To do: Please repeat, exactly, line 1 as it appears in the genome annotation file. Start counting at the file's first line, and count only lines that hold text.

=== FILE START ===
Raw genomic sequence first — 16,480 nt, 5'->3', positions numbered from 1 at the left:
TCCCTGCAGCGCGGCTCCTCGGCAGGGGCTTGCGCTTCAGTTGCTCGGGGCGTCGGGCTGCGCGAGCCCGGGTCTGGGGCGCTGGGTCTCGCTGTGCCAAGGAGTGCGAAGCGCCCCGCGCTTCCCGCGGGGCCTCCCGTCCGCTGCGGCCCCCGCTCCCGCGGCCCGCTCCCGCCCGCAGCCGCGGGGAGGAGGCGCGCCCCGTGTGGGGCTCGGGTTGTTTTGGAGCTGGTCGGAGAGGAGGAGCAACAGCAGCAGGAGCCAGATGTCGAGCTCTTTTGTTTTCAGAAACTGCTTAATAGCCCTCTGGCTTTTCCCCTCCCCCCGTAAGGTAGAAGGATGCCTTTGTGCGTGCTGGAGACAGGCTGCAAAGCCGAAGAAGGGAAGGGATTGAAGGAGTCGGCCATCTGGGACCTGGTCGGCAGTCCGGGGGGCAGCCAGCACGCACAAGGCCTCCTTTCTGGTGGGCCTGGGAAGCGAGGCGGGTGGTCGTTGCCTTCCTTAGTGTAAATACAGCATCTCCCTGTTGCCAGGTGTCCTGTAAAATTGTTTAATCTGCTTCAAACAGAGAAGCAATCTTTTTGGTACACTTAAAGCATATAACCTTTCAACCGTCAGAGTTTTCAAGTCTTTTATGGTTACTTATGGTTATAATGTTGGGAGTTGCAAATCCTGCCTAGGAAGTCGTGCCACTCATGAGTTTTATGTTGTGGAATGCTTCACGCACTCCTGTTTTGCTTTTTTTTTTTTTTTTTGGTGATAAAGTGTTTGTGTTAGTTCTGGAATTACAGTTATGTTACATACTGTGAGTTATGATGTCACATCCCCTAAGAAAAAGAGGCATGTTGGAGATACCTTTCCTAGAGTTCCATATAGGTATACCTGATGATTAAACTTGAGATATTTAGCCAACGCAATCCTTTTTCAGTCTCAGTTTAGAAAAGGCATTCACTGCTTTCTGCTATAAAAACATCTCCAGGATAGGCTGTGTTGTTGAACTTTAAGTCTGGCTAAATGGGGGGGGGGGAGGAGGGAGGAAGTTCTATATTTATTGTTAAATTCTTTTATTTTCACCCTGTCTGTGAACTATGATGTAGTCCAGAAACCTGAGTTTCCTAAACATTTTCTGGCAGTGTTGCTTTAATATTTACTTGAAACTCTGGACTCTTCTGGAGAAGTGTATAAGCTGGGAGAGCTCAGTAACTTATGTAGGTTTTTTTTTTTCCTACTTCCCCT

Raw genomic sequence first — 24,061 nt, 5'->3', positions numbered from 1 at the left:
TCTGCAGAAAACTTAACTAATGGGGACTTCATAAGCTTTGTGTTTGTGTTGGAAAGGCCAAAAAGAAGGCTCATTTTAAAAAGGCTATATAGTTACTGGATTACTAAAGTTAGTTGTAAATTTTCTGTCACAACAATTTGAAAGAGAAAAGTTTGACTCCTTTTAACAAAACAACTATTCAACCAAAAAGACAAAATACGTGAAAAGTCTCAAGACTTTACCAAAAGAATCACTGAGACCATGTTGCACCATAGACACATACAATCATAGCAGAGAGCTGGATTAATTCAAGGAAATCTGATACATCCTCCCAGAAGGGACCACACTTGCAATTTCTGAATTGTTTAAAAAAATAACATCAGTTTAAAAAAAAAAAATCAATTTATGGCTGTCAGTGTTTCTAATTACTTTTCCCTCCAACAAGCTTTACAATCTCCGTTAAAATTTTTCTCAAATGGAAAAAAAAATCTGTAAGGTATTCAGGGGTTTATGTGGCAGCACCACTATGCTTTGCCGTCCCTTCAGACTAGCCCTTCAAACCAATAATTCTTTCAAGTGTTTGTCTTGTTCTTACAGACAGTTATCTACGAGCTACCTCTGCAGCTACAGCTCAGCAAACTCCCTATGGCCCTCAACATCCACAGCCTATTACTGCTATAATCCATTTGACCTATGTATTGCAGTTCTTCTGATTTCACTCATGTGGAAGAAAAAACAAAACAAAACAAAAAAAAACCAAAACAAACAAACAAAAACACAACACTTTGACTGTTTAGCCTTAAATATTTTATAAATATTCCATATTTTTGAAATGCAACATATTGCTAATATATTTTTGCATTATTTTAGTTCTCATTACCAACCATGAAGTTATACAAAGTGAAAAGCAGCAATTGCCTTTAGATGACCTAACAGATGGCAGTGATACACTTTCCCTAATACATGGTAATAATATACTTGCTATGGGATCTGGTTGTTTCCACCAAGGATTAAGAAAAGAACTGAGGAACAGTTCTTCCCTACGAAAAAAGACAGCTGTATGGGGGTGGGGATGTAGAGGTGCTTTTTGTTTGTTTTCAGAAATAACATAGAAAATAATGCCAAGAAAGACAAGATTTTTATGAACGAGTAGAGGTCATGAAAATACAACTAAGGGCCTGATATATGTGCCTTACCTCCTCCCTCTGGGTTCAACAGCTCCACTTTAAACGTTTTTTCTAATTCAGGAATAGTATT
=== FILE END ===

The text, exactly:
Raw genomic sequence first — 16,480 nt, 5'->3', positions numbered from 1 at the left: